Study the rows numbered 11 and 15. A Ticonderoga Emphasis yellow restored the yellow-vs-orange contrast withOUT the belch eyesore. Stationery nerds unite! Our addiction self-validates. Maintaining a stash of nearly every highlighter model known unto mankind ensures we’ll have what we need when needed. ‘Nuff said. 😉
Whenever I confront a space hostile to full words, color emerges as friend. One little colored grid block can then tell me a full story. You may want the Pixels in a Year to tell your fitness journey, diligence to religious study, the path to cementing certain habits, your changing daily attitude/mood, or something else. Whatever your targeted milestone, don’t overlook this particular facing-page spread. You hold the power to awaken its viability. The price of entry? Patience, to work around unexpected glitches; and, your imagination.
This Hobonichi Weeks as Writer’s Notebook Series
The series opened with the month calendar section, converted into a word list repository. At least 5 words grace each date block, the first designated as “writing prompt.” But any of the accompanying “alternative words” can pull double duty, as another writing prompt. The scheme thus respects my multi-year usage intent. It also empowers my choice of a classic (69 Notes pages), as opposed to Mega (213 Notes pages), Hobonichi Weeks. The Mega line offers a mere handful of plain-Jane solid colored covers. The classic version? An oooo baby!! selection so rich many pop for two different covers. That’s the thing ‘bout the Weeks—lil dude can handle just about any subject’s workload tossed in its direction!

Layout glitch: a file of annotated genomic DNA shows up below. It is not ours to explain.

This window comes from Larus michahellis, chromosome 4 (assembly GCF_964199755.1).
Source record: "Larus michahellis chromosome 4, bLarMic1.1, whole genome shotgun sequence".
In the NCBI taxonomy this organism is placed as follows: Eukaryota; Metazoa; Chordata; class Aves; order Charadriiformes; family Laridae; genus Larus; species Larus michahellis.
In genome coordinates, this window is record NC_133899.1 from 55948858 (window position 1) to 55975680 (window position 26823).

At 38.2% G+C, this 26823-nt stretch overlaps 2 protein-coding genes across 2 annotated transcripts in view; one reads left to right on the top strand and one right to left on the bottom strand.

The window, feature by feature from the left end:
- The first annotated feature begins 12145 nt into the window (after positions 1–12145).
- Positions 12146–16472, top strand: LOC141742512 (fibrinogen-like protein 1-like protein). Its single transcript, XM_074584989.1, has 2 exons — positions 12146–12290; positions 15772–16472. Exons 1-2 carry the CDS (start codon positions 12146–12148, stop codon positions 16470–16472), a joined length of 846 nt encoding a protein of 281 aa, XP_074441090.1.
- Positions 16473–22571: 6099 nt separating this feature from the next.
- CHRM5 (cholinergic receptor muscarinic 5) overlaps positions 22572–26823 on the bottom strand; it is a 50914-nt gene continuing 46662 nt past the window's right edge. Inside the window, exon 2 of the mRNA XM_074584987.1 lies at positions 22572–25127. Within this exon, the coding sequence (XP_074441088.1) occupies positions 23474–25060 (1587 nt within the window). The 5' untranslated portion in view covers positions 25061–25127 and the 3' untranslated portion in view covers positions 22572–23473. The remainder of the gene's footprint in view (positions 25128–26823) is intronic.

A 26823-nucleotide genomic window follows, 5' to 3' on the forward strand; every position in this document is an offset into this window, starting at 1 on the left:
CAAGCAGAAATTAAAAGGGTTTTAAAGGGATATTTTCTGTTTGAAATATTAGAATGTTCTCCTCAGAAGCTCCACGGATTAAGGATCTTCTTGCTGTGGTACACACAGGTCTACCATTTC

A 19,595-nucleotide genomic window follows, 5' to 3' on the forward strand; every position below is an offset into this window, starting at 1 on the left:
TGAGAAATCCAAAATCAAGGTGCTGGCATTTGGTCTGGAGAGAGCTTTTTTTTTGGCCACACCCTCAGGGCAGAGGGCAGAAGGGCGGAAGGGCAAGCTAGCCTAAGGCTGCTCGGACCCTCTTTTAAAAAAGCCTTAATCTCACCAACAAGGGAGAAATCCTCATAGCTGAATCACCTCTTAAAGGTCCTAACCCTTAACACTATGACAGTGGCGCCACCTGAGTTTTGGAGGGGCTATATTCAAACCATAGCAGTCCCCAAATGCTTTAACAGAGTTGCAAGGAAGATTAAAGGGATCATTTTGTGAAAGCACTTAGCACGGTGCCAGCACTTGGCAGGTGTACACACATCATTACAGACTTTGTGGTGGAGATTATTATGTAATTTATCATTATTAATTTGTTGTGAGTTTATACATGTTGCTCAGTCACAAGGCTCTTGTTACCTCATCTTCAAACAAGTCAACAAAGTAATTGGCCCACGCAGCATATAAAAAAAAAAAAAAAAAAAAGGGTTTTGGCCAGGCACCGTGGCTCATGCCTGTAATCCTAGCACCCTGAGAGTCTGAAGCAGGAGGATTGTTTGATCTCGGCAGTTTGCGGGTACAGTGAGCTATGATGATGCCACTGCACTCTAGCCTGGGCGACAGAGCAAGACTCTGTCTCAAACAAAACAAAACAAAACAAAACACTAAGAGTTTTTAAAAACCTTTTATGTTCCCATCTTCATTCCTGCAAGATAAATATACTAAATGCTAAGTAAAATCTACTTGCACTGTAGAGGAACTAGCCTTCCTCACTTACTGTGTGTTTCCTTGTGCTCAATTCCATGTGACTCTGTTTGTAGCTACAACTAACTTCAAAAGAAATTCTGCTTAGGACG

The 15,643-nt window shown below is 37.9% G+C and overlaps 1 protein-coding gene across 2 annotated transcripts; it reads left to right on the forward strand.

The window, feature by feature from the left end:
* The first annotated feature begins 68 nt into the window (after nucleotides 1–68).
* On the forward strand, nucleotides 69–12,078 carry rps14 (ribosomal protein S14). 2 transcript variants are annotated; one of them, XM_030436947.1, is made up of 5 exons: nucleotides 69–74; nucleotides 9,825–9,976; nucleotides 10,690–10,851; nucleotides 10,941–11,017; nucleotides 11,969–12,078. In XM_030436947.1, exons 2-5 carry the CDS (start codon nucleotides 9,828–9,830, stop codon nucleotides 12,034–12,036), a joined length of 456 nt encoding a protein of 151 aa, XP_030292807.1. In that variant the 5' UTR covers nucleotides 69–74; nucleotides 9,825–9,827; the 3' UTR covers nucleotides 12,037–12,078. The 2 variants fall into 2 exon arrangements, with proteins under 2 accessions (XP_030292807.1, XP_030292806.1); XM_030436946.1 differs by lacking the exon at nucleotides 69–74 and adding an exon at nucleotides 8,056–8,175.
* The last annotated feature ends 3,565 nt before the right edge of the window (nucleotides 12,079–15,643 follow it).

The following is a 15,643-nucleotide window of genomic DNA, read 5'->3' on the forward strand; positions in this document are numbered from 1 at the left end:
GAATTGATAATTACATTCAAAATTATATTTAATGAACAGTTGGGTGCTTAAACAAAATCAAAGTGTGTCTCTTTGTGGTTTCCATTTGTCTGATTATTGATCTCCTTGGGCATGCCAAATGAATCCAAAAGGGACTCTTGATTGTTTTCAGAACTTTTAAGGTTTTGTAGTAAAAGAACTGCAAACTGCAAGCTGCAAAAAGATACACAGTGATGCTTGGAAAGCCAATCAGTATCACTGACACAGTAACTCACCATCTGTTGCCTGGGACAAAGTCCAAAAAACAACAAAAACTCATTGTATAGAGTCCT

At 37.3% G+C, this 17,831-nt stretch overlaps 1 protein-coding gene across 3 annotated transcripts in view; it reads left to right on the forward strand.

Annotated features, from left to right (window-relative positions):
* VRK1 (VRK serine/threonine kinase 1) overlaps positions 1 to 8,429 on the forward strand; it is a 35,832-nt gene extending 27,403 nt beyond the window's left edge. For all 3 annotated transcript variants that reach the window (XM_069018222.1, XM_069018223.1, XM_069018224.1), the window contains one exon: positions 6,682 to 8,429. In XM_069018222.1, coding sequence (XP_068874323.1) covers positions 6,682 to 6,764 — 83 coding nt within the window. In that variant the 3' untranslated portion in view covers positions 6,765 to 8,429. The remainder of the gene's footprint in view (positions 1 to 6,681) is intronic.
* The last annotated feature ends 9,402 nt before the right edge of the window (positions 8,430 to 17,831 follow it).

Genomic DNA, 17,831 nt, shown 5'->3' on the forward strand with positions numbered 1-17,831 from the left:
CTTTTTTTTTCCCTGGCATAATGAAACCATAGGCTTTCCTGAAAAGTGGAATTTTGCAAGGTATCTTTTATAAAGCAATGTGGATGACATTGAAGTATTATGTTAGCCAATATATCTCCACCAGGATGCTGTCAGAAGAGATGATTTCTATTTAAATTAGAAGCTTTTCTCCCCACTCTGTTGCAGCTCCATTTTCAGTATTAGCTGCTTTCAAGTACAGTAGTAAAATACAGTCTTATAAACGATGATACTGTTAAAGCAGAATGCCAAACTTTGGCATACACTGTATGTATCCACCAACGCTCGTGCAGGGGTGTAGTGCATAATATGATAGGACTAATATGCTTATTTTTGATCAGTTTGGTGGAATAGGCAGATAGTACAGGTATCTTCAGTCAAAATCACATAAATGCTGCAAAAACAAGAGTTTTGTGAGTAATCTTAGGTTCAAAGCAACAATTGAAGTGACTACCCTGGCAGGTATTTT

This article details my intended 2020-2023 usage scenario as regards the Yearly Index. Additional posts will dissect the nitty gritty of my converted horizontal weekly section, as well as some of the spreads populating my Notes section, e.g. writing goals. Til then …